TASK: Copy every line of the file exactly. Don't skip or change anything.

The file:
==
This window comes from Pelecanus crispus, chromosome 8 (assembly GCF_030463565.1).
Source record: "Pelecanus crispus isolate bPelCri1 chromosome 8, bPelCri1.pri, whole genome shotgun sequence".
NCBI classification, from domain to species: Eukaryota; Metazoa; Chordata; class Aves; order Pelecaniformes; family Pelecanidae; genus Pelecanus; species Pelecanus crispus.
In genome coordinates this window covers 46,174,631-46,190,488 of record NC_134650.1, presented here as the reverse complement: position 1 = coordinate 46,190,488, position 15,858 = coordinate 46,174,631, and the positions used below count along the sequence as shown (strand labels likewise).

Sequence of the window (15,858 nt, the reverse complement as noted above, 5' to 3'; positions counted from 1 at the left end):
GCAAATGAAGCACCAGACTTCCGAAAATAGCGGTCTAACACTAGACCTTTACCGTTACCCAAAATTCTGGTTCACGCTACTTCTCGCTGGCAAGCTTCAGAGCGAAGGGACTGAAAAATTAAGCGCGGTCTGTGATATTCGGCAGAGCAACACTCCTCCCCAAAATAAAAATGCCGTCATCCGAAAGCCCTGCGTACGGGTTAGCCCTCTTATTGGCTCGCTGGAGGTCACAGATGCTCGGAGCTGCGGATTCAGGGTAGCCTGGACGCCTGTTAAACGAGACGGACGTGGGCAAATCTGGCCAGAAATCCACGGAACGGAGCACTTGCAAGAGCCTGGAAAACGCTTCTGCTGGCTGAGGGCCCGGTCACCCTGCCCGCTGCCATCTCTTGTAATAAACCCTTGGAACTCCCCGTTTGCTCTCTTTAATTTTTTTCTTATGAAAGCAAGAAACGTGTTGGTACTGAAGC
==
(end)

This window comes from Pelecanus crispus, chromosome 8 (assembly GCF_030463565.1).
Source record: "Pelecanus crispus isolate bPelCri1 chromosome 8, bPelCri1.pri, whole genome shotgun sequence".
NCBI classification, from domain to species: Eukaryota; Metazoa; Chordata; class Aves; order Pelecaniformes; family Pelecanidae; genus Pelecanus; species Pelecanus crispus.
In genome coordinates this window covers 46,174,631-46,190,488 of record NC_134650.1, presented here as the reverse complement: position 1 = coordinate 46,190,488, position 15,858 = coordinate 46,174,631, and the positions used below count along the sequence as shown (strand labels likewise).

Sequence of the window (15,858 nt, the reverse complement as noted above, 5' to 3'; positions counted from 1 at the left end):
GCAAATGAAGCACCAGACTTCCGAAAATAGCGGTCTAACACTAGACCTTTACCGTTACCCAAAATTCTGGTTCACGCTACTTCTCGCTGGCAAGCTTCAGAGCGAAGGGACTGAAAAATTAAGCGCGGTCTGTGATATTCGGCAGAGCAACACTCCTCCCCAAAATAAAAATGCCGTCATCCGAAAGCCCTGCGTACGGGTTAGCCCTCTTATTGGCTCGCTGGAGGTCACAGATGCTCGGAGCTGCGGATTCAGGGTAGCCTGGACGCCTGTTAAACGAGACGGACGTGGGCAAATCTGGCCAGAAATCCACGGAACGGAGCACTTGCAAGAGCCTGGAAAACGCTTCTGCTGGCTGAGGGCCCGGTCACCCTGCCCGCTGCCATCTCTTGTAATAAACCCTTGGAACTCCCCGTTTGCTCTCTTTAATTTTTTTCTTATGAAAGCAAGAAACGTGTTGGTACTGAAGC